Diary of Antonio de las Alas

September 15, 1945, Saturday

All of us had been anxiously awaiting our turn to be released. About ten o’clock this morning, Recto announced that he was leaving that morning. I went to the Administration Office to ascertain whether I was being released also. Mr. Bunye, the Superintendent, read and reread the list of detainees turned over by the C.I.C. to the Philippine Commonwealth government, but I was not included. It was a surprise to me as I was expected to be released with Recto. I sat down in Mr. Bunye’s office and waited. Every time a list came, I inquired whether my name was on it and I always received a negative answer. At about 11:30 I became impatient and went up to the office of Director Misa. As usual, Mr. Misa was very kind and helpful. I asked him whether I had been turned over to the Commonwealth. He pulled from a drawer a long list. After reading it carefully, he told me I was not included. I asked him to read it again. He reviewed the list and he gave me the assurance that my name was not in the list. Secretary Abello came and I asked him to read the list. He also certified that I was not included. The reason why I did not read the list myself was I forgot to bring my new pair of reading glasses; I could hardly read with my old pair which I brought with me. I finally pulled it out of my pocket, put it on and began to read. I saw my name immediately. I was under the letter “D” for “De las Alas”, not under “A” for “Alas”. This is probably the reason why Messrs. Misa and Abello failed to see my name.

I became very excited. I could not keep still and did not know what to do. Director Misa was a mind reader and a real friend. He is always anxious to serve. He said that if the usual legal procedures were to be followed, I would not be able to leave that day, for he had to notify Mr. Tañada who had to approve my bail. I would be released upon the receipt of the release papers from Tañada. However, he adopted another procedure, rather unusual and illegal. He signed an order for my release and placed me under the custody of a Bilibid guard who accompanied me to Manila. The guard was not supposed to give me the release order and actually release me until Fiscal Tañada approved my bail. I had no transportation but Mr. Abello kindly offered his automobile. The guard and my cousin, Atty. Luis Atienza, accompanied me. They took me directly to the house where my family was staying — 176 Rodriguez Arias, in the San Miguel district, the old house of the Padilla family. My family was surprised. They were not expecting me. We cried as an expression of joy. Mrs. Padilla, Paddy’s mother, also showed great happiness. After many months I am reunited with my dear family.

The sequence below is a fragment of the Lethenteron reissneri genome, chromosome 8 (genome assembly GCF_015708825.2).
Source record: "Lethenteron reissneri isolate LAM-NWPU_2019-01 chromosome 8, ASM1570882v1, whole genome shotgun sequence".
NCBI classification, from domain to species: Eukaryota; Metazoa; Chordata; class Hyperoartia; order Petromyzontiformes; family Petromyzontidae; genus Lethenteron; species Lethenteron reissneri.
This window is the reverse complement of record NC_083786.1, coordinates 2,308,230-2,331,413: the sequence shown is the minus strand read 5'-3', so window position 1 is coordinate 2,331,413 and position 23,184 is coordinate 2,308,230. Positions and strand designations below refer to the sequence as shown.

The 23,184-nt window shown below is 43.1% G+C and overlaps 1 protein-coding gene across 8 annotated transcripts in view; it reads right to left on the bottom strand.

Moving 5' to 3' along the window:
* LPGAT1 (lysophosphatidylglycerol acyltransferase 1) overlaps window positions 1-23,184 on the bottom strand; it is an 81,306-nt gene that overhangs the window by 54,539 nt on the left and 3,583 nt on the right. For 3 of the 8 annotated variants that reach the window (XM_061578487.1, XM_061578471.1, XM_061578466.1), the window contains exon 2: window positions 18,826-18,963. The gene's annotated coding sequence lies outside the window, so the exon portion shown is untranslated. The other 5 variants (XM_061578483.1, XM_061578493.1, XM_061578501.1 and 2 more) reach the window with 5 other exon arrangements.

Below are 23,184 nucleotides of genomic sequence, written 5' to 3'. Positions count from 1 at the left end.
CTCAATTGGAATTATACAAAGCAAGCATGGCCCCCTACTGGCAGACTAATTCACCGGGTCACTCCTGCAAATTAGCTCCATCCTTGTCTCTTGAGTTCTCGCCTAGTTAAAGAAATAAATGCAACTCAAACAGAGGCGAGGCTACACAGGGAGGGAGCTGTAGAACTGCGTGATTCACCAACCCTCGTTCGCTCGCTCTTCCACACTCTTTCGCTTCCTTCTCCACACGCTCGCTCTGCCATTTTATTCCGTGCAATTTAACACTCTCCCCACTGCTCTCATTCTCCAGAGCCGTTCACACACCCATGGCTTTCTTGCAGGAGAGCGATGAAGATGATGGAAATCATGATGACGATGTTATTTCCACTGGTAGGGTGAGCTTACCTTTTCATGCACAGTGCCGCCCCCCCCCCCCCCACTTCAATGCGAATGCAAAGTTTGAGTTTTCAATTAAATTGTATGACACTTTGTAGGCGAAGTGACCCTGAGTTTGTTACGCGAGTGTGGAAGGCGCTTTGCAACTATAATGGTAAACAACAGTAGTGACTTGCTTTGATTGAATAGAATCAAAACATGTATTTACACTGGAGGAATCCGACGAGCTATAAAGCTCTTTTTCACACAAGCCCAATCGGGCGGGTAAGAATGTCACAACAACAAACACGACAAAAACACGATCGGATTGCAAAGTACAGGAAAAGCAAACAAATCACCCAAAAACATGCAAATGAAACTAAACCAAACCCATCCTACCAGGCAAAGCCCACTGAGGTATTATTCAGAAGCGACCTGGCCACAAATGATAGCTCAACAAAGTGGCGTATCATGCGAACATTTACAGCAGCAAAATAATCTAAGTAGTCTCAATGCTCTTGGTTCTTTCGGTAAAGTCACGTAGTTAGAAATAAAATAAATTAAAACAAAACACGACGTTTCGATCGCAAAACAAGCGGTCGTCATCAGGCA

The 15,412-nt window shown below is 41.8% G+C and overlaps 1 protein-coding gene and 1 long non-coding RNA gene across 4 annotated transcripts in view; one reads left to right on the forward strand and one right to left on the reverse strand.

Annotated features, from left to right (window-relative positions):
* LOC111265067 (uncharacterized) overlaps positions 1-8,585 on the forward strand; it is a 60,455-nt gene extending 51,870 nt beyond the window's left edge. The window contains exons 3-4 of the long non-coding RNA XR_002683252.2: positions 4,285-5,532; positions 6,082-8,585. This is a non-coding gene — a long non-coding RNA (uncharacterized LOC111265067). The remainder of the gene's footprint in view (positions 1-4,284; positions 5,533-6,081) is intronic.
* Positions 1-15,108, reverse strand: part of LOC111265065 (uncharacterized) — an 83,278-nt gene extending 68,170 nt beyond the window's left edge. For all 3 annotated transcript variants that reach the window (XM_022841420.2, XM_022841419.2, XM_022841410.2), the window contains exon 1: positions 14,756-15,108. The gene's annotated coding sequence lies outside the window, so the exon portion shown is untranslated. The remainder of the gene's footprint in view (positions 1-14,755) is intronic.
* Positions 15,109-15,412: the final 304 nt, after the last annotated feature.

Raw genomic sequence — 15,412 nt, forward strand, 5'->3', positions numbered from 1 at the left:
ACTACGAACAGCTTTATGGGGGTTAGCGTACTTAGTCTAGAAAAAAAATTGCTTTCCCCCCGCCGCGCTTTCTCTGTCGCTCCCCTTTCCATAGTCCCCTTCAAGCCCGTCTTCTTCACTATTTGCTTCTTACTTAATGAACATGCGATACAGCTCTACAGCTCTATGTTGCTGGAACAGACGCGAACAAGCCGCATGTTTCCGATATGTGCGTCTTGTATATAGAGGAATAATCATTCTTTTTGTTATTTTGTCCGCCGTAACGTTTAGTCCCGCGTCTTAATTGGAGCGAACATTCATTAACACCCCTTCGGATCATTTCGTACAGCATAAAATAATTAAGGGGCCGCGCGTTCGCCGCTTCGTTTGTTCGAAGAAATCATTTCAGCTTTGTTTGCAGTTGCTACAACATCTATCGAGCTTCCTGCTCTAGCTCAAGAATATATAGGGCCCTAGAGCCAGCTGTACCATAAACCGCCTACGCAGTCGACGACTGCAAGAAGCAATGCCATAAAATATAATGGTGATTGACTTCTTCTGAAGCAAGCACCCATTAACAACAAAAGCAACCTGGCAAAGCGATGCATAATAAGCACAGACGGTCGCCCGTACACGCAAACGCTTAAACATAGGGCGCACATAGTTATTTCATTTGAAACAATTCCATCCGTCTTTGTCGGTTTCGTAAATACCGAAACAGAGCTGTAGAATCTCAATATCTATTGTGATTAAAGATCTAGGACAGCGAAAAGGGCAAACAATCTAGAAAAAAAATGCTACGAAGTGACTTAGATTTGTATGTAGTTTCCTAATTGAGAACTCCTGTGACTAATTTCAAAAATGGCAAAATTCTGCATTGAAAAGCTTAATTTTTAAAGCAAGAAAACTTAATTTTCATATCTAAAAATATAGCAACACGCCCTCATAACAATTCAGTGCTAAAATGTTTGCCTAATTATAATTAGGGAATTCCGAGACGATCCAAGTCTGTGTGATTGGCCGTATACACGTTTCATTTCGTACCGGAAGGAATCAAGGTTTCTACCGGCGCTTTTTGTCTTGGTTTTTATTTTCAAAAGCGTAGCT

The guard and Atienza went to the office of Mr. Tañada and got the approval of my bail. Later, they brought my release order to me. Thus ended my long imprisonment.

Now I will stop writing this sort of a diary. From now on I shall devote my time in preparing my case and in seeking my full vindication.

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